Review Summary: INXS' critical and commercial peak is an excellent dance-rock hybrid with tough rockers and affecting ballads and every band member producing something special.1 of 1 thought this review was well written
Produced by Chris Thomas
UK chart: 2
US chart: 3
The death of Michael Hutchence in 1997 cast a shadow over INXS' career and despite genuine attempts at re-capturing their mid-1980's peak, they are a band without the non-musical soul Hutchence provided. Frankly, his tragic demise was a full stop on a lingering question mark on the relevance of the band throughout their downfall in the 1990's.
However, before grunge, drugs and Paula Yates, INXS were a great singles band throughout the 1980's. "The One Thing", "Don't Change", "Original Sin", "What You Need" and "Listen Like Thieves" are classic radio hits and on their sixth album they managed to stretch their musical ability and ambition over the course of an album and Kick
is the result.
The opener Guns In The Sky
is an anthemic rock song like a cross between the rumbling funk of Prince and power chords of fellow countrymen AC/DC, the drums pound as Hutchence grunts and growls, the riff comes in and Hutchence tells his audience:
"Now take your hands and raise them up,
into the air that's all around ya.
Now bring 'em down,
like a clock at two.
Shake your head,
you know what to do"
Inspiring stuff and despite its relative brevity is a good introduction to the album.
The first single from Kick
was Need You Tonight
, a song that needs no introduction. The legendary breakbeat, Hutchence's whisper "come over here"
riff. INXS' only number one single in the US (it reached no.2 in the UK re-released later that year) and it's one of their very best songs despite a showcase for Andrew Fariss and Michael Hutchence's songcraft and Thomas' production rather than a genuine band effort. Hutchence sings with warmth and soul as he locks the world outside and dismisses the fake emotion as he invites the woman over ("So, slide over here and give me a moment"
") pleading "I've got to let you know"
over a subtle and spidery guitar run. "I need you tonight, 'cos I'm not sleeping"
he admits before the band provides appropriate backing vocals for the final verse ("I'm lonely!"
) and the music dies down and Hutchence simply says "you're one of my...kind"
before seguing into Mediate
(or "Meditate" according to some pressings), a dream-like mantra which recalls the more experimental side of INXS. It's decent despite nearly slipping into sub-Marley/Lennon piety.
The four other singles were similarly successful. New Sensation
opens with an instantly-recognisible sinewy guitar line and Hutchence never sounded more confident as a frontman. The lyric "don't let the pain take over you"
still makes me wince but the stomping chorus and insistent guitar line make up for it and was a deserved hit. Devil Inside
is reminiscent of the Roxy Music-meets-Prince rock n' soul of Shabooh Shoobah
with Hutchence's husky, lusty voice and thumping overdriven guitar and excellent dance beat. Eventually Hutchence gives it up for the music and the climbing, New Order-style synths carry the song to its conclusion.
If you've seen the director's cut of "Donnie Darko" you'll know Never Tear Us Apart
. It's one of INXS' most extraordinary songs, the faux-orchaestral synth-based arrangement, the gentle percussion, the dramatic pauses and ominous bass and the wonderful saxophone solo from Kirk Pengilly that comes in at just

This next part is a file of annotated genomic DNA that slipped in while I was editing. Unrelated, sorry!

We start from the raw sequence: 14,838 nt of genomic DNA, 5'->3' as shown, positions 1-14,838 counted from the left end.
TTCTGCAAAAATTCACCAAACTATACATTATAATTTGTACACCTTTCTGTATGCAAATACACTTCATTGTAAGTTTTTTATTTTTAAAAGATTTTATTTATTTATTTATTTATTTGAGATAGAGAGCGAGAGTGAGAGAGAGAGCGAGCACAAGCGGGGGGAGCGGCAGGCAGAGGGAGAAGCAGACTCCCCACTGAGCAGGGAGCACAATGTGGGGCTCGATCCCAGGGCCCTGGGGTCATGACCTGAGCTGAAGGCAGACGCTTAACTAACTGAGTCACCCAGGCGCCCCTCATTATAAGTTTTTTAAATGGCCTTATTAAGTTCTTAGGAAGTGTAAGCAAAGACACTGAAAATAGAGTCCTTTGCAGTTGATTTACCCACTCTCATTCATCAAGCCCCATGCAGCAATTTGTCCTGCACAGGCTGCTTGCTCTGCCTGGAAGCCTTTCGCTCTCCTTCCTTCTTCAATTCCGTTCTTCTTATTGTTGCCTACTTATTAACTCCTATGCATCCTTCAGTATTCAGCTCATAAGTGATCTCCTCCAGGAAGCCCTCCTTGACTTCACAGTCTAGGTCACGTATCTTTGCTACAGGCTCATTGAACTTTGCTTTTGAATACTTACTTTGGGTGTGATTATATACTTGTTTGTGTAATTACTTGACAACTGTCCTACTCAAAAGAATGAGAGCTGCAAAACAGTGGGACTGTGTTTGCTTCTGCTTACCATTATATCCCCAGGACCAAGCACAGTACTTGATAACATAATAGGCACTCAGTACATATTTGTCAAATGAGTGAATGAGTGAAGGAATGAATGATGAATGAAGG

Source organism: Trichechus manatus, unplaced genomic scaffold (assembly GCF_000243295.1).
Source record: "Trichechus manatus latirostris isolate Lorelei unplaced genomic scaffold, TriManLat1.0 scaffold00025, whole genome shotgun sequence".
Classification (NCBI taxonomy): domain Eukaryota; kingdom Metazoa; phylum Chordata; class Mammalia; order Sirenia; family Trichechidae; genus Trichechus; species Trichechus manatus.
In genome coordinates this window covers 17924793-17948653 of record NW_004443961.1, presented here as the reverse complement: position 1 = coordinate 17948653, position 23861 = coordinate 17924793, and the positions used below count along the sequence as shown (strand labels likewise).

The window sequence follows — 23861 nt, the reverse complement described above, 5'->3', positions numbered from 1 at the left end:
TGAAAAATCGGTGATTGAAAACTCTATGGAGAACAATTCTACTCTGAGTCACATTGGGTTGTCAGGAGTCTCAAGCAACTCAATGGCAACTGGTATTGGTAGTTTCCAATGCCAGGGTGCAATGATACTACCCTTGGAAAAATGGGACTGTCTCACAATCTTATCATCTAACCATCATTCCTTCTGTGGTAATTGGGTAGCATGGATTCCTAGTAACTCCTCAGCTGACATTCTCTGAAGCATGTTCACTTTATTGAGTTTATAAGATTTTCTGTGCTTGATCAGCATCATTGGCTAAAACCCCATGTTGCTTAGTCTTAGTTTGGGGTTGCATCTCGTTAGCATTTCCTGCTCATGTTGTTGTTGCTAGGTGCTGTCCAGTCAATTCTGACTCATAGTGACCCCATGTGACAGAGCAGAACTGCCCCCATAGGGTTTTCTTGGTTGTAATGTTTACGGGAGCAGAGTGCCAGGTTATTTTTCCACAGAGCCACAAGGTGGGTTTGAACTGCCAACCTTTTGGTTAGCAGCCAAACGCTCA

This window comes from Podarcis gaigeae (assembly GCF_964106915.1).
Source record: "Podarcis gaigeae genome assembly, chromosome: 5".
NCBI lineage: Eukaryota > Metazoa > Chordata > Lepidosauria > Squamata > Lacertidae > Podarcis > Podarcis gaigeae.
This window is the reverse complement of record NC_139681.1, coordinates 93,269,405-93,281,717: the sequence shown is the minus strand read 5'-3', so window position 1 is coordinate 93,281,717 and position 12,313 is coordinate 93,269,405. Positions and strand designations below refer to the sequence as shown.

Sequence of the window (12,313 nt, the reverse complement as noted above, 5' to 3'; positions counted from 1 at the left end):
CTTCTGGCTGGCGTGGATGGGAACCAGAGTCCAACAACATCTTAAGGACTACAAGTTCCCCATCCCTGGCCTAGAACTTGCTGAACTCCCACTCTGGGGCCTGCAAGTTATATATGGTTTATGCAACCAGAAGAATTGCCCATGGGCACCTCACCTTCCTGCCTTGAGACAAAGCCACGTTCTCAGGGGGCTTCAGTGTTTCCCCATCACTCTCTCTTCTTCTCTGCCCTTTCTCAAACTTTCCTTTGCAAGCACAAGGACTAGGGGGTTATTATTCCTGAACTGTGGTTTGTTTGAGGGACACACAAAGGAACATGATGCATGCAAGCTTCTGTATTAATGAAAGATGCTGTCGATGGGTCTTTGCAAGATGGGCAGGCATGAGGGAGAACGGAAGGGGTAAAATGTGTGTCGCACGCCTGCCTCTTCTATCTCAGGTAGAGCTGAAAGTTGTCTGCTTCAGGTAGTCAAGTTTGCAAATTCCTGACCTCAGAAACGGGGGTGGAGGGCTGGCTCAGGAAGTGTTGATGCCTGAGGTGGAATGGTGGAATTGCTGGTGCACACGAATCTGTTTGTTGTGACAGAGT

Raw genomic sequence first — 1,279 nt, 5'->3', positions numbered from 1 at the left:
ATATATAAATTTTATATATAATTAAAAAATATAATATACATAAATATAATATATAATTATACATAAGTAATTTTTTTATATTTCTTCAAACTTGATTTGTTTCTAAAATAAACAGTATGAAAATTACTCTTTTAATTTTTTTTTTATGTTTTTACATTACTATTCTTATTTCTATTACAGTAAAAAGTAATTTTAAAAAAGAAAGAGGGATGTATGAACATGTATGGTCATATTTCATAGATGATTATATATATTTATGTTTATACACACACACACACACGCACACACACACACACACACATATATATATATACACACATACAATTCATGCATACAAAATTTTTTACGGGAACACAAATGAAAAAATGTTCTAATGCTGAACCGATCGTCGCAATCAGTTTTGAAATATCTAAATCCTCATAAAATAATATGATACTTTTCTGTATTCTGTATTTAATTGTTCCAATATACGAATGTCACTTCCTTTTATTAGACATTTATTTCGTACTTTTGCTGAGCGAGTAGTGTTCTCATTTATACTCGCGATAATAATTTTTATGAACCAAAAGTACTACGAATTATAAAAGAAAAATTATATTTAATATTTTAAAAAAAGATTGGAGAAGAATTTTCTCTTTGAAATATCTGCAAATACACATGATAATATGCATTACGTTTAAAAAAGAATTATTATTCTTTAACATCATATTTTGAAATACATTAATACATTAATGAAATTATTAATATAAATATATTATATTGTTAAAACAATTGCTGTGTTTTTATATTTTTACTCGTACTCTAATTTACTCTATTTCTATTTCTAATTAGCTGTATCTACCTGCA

the right time. The subtle backing vocals from the rest of the band back up one of Hutchence's best vocal performances and most affecting lyrics especially in the second verse:
"I was standing
You were there
Two worlds collided
And they could never tear us apart"
It's simple but it's sweet and is one the highlights of the album.
The final single; Mystify
is another excellent swinging soul tune (complete with fingers clicking!), Tim Fariss adds some tough riffs to counter the blue-eyed soul of the music but it's a testament to the underrated songwriting partnership of Andrew Fariss and Michael Hutchence.
In the middle are two nice throaways, a cover of The Loved One
by a similarly-named band fits in well with the album. It's distinctly bluesy and very 1960's in its ersatz British invasion style but it's a good song and the band really have fun performing it. Wild Life
is a redemptive tribute to urban decadence with a great staccato riff, vocal trill and subtle, twinkling keyboards that rises out of the mix and Hutchence is a dead ringer for his spiritual predecessor, Mick Jagger when he sings "I gotta learn some respect, that's what I have, what I have for you"
The album finishes with a good hat-trick, Kick
is an urgent, swinging pop-rocker with excellent saxophone from Kirk Pengilly to punctuate Hutchence's verses, followed by the Stones-y, chopping, swaggering Calling All Nations
with some sweet lyrics ("you don't have to be rich, you don't have to be famous, you just have to have a little bit of patience"
) and is one of INXS' best rock songs where lead guitarist Tim Fariss really shines. The album concludes with Tiny Daggers
, a mid-tempo soft rock song with chiming keyboards on the intro and tasteful solo in the middle, a good band effort and a perfect ending to a great album.
INXS were never great after this, follow-up X
failed to match expectations and despite maintaining popularity in their homeland and Europe, their music suffered at the indifference of their record company and US audience. Still, every band from Maroon 5 to Orson to Scissor Sisters owe this album a debt. A danceable and joyful blend of rock, pop, soul and funk that sounds as fresh today as it did in 1987.
Need You Tonight
Never Tear Us Apart
Calling All Nations